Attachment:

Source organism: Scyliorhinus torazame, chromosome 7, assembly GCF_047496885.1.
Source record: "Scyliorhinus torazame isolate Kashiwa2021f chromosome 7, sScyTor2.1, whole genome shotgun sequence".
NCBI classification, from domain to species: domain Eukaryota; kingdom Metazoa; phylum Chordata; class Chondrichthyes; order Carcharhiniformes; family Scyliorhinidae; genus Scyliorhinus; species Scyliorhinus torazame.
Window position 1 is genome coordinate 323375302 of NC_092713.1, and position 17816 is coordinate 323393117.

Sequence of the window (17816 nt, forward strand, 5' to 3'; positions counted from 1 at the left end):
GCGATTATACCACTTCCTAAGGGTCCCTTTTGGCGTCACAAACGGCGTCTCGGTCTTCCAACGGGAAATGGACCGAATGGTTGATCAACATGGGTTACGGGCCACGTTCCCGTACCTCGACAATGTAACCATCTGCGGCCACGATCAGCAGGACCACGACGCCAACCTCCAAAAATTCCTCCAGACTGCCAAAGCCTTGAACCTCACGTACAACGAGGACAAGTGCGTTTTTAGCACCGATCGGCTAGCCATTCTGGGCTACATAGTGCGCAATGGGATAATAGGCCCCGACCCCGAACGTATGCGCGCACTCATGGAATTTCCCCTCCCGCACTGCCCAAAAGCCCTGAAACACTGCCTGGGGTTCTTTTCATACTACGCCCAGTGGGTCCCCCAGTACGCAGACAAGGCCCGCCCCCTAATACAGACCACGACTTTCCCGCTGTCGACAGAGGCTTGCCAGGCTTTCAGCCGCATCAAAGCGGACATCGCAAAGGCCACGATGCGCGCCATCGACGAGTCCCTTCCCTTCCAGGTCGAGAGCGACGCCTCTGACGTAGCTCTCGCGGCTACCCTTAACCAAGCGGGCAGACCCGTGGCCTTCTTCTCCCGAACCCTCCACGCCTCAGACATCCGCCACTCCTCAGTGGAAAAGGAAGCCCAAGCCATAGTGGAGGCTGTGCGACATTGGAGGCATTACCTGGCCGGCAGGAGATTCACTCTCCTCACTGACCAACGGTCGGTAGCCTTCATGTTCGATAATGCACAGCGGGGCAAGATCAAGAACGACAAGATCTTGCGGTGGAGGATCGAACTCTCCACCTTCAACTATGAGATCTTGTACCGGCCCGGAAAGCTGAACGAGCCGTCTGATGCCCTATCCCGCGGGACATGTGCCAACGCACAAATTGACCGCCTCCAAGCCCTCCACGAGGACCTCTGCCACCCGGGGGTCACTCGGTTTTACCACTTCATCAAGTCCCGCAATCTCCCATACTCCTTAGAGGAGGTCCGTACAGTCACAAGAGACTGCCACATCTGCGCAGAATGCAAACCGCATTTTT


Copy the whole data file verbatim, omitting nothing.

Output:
Source organism: Scyliorhinus torazame, chromosome 7, assembly GCF_047496885.1.
Source record: "Scyliorhinus torazame isolate Kashiwa2021f chromosome 7, sScyTor2.1, whole genome shotgun sequence".
NCBI classification, from domain to species: domain Eukaryota; kingdom Metazoa; phylum Chordata; class Chondrichthyes; order Carcharhiniformes; family Scyliorhinidae; genus Scyliorhinus; species Scyliorhinus torazame.
Window position 1 is genome coordinate 323375302 of NC_092713.1, and position 17816 is coordinate 323393117.

Sequence of the window (17816 nt, forward strand, 5' to 3'; positions counted from 1 at the left end):
GCGATTATACCACTTCCTAAGGGTCCCTTTTGGCGTCACAAACGGCGTCTCGGTCTTCCAACGGGAAATGGACCGAATGGTTGATCAACATGGGTTACGGGCCACGTTCCCGTACCTCGACAATGTAACCATCTGCGGCCACGATCAGCAGGACCACGACGCCAACCTCCAAAAATTCCTCCAGACTGCCAAAGCCTTGAACCTCACGTACAACGAGGACAAGTGCGTTTTTAGCACCGATCGGCTAGCCATTCTGGGCTACATAGTGCGCAATGGGATAATAGGCCCCGACCCCGAACGTATGCGCGCACTCATGGAATTTCCCCTCCCGCACTGCCCAAAAGCCCTGAAACACTGCCTGGGGTTCTTTTCATACTACGCCCAGTGGGTCCCCCAGTACGCAGACAAGGCCCGCCCCCTAATACAGACCACGACTTTCCCGCTGTCGACAGAGGCTTGCCAGGCTTTCAGCCGCATCAAAGCGGACATCGCAAAGGCCACGATGCGCGCCATCGACGAGTCCCTTCCCTTCCAGGTCGAGAGCGACGCCTCTGACGTAGCTCTCGCGGCTACCCTTAACCAAGCGGGCAGACCCGTGGCCTTCTTCTCCCGAACCCTCCACGCCTCAGACATCCGCCACTCCTCAGTGGAAAAGGAAGCCCAAGCCATAGTGGAGGCTGTGCGACATTGGAGGCATTACCTGGCCGGCAGGAGATTCACTCTCCTCACTGACCAACGGTCGGTAGCCTTCATGTTCGATAATGCACAGCGGGGCAAGATCAAGAACGACAAGATCTTGCGGTGGAGGATCGAACTCTCCACCTTCAACTATGAGATCTTGTACCGGCCCGGAAAGCTGAACGAGCCGTCTGATGCCCTATCCCGCGGGACATGTGCCAACGCACAAATTGACCGCCTCCAAGCCCTCCACGAGGACCTCTGCCACCCGGGGGTCACTCGGTTTTACCACTTCATCAAGTCCCGCAATCTCCCATACTCCTTAGAGGAGGTCCGTACAGTCACAAGAGACTGCCACATCTGCGCAGAATGCAAACCGCATTTTT